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Psaki disparages Florida surgeon general as a 'politician' who is 'peddling conspiracy theories.' But his résumé speaks volumes.

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Paul Hennessy/SOPA Images/LightRocket via Getty Images (left), NICHOLAS KAMM/AFP via Getty Images (background)

White House press secretary Jen Psaki disparaged Florida surgeon general Joseph Ladapo on Monday after Florida advised that healthy children should not receive the COVID-19 vaccine.

What is the background?

Dr. Ladapo announced Monday that Florida is "first state to officially recommend against the COVID-19 vaccines for healthy children."

The new policy immediately generated outrage among COVID enthusiasts because the guidance counters the accepted narrative about COVID vaccines and the CDC's recommendation thatall children 5 years and older receive the COVID vaccine and a booster.

As of March 2, the CDC has recorded 865 COVID-19 deaths of Americans under age 18 for the entire pandemic. By comparison, the CDC reported 944,650 deaths among all population groups through the same time period.

What did Psaki say?

During the daily White House press briefing, Psaki was asked whether Ladapo's decision is "good policy."

In response, Psaki — a communications expert, not a medical doctor nor public health expert — said "absolutely not" and condemned Ladapo as a "politician" who is "peddling conspiracy theories."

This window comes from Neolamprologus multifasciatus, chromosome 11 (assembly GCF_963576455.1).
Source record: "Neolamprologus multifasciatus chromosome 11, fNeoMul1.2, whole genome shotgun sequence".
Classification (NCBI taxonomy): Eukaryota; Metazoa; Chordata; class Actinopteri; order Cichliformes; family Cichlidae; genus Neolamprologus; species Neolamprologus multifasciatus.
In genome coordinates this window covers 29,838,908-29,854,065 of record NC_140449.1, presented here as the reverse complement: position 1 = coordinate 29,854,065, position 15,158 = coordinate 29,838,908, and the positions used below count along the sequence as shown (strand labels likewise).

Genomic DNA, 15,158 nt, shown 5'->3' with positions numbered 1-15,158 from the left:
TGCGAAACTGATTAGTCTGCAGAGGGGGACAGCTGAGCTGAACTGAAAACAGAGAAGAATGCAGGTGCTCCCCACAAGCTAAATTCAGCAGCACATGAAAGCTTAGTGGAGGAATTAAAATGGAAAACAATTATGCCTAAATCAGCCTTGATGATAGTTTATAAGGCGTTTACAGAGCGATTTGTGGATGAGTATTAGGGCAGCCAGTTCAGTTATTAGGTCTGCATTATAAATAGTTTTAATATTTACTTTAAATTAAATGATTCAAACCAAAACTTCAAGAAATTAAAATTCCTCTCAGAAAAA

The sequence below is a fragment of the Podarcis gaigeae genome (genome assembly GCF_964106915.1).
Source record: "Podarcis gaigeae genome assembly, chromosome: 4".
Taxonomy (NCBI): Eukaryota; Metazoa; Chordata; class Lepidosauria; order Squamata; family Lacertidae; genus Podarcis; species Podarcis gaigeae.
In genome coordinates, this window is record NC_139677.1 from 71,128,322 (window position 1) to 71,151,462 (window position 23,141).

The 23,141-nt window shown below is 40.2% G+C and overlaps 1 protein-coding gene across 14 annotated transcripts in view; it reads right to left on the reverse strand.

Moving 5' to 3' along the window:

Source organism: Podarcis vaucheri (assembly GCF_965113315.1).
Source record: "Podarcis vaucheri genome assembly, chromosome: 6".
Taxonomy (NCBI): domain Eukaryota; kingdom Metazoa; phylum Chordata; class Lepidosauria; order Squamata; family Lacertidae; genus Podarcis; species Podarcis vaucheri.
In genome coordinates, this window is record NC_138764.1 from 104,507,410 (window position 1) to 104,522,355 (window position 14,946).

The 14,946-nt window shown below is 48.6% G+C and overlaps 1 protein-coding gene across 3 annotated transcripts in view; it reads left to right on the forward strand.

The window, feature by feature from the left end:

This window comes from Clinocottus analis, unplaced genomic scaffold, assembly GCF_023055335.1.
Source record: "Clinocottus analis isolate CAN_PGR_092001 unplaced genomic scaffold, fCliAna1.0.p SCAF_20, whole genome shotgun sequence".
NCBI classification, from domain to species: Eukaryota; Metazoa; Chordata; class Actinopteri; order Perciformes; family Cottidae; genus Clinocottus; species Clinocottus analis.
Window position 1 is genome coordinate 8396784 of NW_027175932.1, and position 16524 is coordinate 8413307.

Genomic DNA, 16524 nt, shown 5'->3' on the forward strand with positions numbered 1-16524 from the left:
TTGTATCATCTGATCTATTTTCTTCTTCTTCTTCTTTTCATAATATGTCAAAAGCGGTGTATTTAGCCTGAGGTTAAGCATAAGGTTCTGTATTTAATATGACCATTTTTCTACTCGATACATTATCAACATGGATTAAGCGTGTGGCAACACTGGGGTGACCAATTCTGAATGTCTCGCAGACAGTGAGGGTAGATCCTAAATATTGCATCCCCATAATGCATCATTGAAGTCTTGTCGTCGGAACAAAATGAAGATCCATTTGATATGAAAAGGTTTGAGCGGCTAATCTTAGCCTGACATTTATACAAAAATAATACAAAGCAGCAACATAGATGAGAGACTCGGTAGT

"Let me just note that we know the science, we know the data and what the most effective steps are in protecting people of a range of ages from hospitalization and even death," Psaki said. "The FDA and CDC have already weighed in on the safety and efficacy of COVID-19 vaccines for those 5 and older. The recommendations are vetted transparently with a purpose so that parents can have confidence, after consulting with their pediatricians or doctors if they would like, about the safety."

"But we also know through the data that unvaccinated teenagers are 3x as likely to be hospitalized if they get COVID than vaccinated teenagers," Psaki claimed.

"So, it’s deeply disturbing that there are politicians peddling conspiracy theories out there and casting doubt on vaccinations when it is our best tool against the virus," she said.

Christina Pushaw, a spokeswoman for DeSantis, immediately responded to Psaki's comments, noting that Dr. Ladapo is not an uncredentialed fraud.

"It’s deeply disturbing that you don’t have any medical expertise but push to mandate these shots over the sincere, data-driven advice of experts like [Ladapo]," Pushaw said, and added, "For information on vaccines, I would trust a Harvard MD/PhD [Ladapo] over Jen Psaki and Montel Williams."

In fact, in addition to receiving his MD from Harvard where he also received a Ph.D. in health policy, Dr. Ladapo has worked at NYU, UCLA, the University of Florida, and the FDA, and his research has been funded by the federal government, according to a biography released by DeSantis' office. He is also an immigrant, moving to the U.S. when he was 5 years old.

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